When I was graduating from school and started looking at job postings in Youth Ministry I have to admit there were a number of churches I mostly discounted from my search because the Job Description was for a “Pastor of Youth & Families” or something along those lines. It was beyond the restricted parameters of “Youth” Ministry, and therefore I felt that the Job Description and expectations would probably be wider than I was looking for. I didn’t want to oversee Children’s Ministry or entire Sunday School programs, I wanted to be a Youth Pastor.
Well… about a year ago I began to really wrestle with the reality that my ministry and my ministry philosophy haven’t been lining up very well because while I claim that it’s my job to come alongside parents in discipling their teenagers, I wasn’t really helping them be the primary disciplers aside from giving that notion lip service. A few months ago I went into a Pastoral Staff Meeting wondering how I could propose the idea to the Senior Pastor and Associate Pastor about how I could add more Family Ministries to my responsibilities so that I could begin to strengthen my youth ministry by expanding my ministry to parents and families without stepping on other people’s toes. What I didn’t realize was they had already discussed how to bring up a very similar suggestion to ME!
The Deacons and Executive Board and the Congregation all pretty much said, “Yeah, that makes sense… let’s do this,” and now my Job Description has formally changed and my title is now “Pastor of Youth & Families.” Ironic that God changed my heart in this direction considering where it was seven years ago when I started looking through openings for Youth Pastor positions.
Here’s a quick list of why I wanted to change my Job Description:
- Good Youth Ministry cannot neglect parents. Lots of youth pastors affirm this in theory, but don’t really give this too much time or effort because parents are usually already overcommitted enough to commit to anything else at church (especially if it would require them to admit weaknesses and failures to other parents). I was one of those youth pastors for six years and didn’t want to keep being one of those youth pastors.
- Parents are called to be the primary disciplers of their children. This is just biblical and pretty straightforward. Just look at Deuteronomy 6:4-9 if you need explicit proof (there are obviously many more verses, but this is my favorite).
- I should be more involved in the Children’s Ministry. I love being involved in VBS every summer, but other than that I haven’t really done a whole lot with the students who aren’t yet in Junior High. I should know them already and have a good sense of what their ministry programs are structured like and teaching.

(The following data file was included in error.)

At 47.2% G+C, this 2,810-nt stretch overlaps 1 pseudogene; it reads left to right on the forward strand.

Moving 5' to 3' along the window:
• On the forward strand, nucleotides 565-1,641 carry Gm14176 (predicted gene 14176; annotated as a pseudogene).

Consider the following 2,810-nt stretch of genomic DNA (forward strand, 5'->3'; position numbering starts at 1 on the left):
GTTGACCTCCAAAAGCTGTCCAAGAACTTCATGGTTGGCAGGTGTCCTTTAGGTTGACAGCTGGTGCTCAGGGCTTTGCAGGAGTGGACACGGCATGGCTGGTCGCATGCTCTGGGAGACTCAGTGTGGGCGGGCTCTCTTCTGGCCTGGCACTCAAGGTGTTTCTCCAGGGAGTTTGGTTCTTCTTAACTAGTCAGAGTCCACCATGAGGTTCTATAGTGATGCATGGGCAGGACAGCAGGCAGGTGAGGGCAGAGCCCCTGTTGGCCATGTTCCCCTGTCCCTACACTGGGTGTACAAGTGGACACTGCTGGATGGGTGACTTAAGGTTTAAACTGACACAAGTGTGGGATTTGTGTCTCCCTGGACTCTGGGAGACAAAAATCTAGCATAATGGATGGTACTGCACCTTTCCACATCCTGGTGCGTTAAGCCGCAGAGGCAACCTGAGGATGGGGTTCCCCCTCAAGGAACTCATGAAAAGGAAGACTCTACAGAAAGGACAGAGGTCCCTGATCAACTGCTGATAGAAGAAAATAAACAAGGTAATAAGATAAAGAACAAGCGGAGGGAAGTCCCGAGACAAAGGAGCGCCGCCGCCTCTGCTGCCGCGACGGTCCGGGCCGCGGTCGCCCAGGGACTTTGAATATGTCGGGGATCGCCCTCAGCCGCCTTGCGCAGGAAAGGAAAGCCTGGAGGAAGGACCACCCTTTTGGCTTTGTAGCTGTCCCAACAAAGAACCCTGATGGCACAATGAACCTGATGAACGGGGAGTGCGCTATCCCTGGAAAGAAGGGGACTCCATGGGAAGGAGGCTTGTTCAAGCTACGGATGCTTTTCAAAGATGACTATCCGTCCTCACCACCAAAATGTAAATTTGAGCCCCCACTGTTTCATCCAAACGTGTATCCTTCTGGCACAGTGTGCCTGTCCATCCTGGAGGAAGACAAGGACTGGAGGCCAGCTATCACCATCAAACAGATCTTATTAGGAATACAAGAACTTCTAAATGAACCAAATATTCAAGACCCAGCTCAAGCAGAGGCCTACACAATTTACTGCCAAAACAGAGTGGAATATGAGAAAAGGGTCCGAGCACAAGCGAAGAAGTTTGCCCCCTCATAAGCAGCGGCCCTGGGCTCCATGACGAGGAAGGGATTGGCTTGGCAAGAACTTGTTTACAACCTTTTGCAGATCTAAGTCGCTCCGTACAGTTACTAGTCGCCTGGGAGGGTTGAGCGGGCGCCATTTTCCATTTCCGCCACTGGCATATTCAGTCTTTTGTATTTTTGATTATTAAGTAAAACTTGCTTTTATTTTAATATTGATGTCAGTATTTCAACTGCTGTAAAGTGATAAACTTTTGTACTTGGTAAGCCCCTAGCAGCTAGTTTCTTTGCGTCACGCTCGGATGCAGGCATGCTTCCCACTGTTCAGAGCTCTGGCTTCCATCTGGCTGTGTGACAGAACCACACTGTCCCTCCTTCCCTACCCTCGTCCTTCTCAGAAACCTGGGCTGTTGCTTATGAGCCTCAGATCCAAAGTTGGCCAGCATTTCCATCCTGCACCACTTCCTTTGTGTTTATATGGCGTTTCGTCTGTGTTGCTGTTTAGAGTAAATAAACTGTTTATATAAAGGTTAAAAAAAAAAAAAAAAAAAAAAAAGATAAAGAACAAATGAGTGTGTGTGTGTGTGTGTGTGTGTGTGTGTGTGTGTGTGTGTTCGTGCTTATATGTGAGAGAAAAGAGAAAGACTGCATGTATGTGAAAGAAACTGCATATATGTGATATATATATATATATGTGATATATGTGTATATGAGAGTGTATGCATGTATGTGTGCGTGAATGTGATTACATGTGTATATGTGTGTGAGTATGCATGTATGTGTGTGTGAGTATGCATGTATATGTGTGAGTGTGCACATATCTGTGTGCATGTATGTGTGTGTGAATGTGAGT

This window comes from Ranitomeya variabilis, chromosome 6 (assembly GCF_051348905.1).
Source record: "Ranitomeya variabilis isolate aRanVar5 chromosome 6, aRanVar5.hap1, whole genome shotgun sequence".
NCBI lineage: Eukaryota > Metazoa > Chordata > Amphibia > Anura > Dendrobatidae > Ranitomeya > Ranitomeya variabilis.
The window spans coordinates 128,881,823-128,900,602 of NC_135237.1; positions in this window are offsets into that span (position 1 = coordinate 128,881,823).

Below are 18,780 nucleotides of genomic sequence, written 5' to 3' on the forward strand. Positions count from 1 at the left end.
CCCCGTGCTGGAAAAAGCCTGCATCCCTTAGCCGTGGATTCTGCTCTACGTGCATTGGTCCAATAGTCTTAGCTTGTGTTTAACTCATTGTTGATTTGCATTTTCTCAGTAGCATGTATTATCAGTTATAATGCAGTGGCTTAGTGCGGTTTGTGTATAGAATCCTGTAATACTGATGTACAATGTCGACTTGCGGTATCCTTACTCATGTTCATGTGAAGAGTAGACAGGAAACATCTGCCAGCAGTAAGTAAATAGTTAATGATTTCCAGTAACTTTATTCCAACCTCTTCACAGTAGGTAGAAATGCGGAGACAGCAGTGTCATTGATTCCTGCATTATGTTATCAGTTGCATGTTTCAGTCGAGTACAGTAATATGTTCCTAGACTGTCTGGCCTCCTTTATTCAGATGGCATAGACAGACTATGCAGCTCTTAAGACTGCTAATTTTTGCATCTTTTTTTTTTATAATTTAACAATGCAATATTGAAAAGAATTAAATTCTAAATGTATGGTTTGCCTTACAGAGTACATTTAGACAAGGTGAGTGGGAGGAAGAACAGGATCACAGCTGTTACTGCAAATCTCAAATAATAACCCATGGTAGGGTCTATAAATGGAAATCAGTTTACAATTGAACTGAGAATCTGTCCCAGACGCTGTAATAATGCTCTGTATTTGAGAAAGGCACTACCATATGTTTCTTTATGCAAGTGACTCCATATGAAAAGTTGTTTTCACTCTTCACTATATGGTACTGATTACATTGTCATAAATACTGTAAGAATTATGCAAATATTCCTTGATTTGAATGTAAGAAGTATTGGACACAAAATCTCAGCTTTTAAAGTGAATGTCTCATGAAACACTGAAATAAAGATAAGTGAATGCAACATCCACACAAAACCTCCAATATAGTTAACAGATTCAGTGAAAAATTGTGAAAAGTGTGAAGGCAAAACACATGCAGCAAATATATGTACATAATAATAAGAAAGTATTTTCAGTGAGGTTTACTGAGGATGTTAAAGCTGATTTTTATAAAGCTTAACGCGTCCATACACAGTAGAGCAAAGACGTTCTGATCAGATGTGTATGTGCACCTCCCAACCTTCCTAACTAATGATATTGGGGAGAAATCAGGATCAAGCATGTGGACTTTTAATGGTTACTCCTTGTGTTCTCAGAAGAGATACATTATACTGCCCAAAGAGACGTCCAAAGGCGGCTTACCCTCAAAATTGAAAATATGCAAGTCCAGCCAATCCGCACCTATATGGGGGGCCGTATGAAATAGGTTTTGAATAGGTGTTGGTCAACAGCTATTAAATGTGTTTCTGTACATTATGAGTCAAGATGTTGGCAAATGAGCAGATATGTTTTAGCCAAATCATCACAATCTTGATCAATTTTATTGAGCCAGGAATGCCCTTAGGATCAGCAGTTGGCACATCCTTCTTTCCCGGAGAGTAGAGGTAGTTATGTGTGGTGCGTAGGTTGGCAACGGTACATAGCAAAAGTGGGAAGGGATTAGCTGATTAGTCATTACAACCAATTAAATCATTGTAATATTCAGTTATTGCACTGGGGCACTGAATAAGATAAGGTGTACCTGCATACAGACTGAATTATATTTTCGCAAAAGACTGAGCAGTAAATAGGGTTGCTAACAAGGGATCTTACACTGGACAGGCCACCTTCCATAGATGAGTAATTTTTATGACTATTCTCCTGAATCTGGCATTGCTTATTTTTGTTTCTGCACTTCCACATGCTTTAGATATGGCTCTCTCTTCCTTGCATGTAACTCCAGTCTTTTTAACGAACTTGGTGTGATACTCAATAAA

- To clearly define the emphasis on parents ministry that was in my original Job Description. A lot of what’s in my new JD was in the original one, but there were other people overseeing ministry to the parents/families, so it was aways an interesting dance between the Youth Ministry and the other ministry leaders when we both found out that we were trying to do the same thing in different ways. This is just more efficient, but it doesn’t mean that I’m “taking over” and “getting my way” all the time either – most of what’s already happening is good, but it would be better if all our church’s resources were pulling in the same direction at the same time.
- I’m bored and am looking for more stuff to do. Just kidding… not true at all.
For anyone else who’s in Youth Ministry who might come across this post, I want to encourage you to consider how you’re Motivating, Equipping, and Empowering the parents in your ministry to become the primary disciplers of their children. I like to tell parents “It’s never too late to start, but if you haven’t started by the time your kids are teenagers you’ll be playing catch-up and running up a very steep hill.” Attend the Children’s Ministry programs periodically so you know those leaders and students. Talk to the people who oversee ministries to parents and family-needs, and ask them if there’s any way that you could become a resource to them and how you could partner in that important ministry.
Below I’ve uploaded my new Job Description along with an overview of what my previous Job Description was. I’d just like to point out that the goal here is to keep me primarily focused on Youth Ministry (I still call myself the Youth Pastor!), but I now OVERSEE the different facets of Family Ministries that pertain to families with grade-school aged children.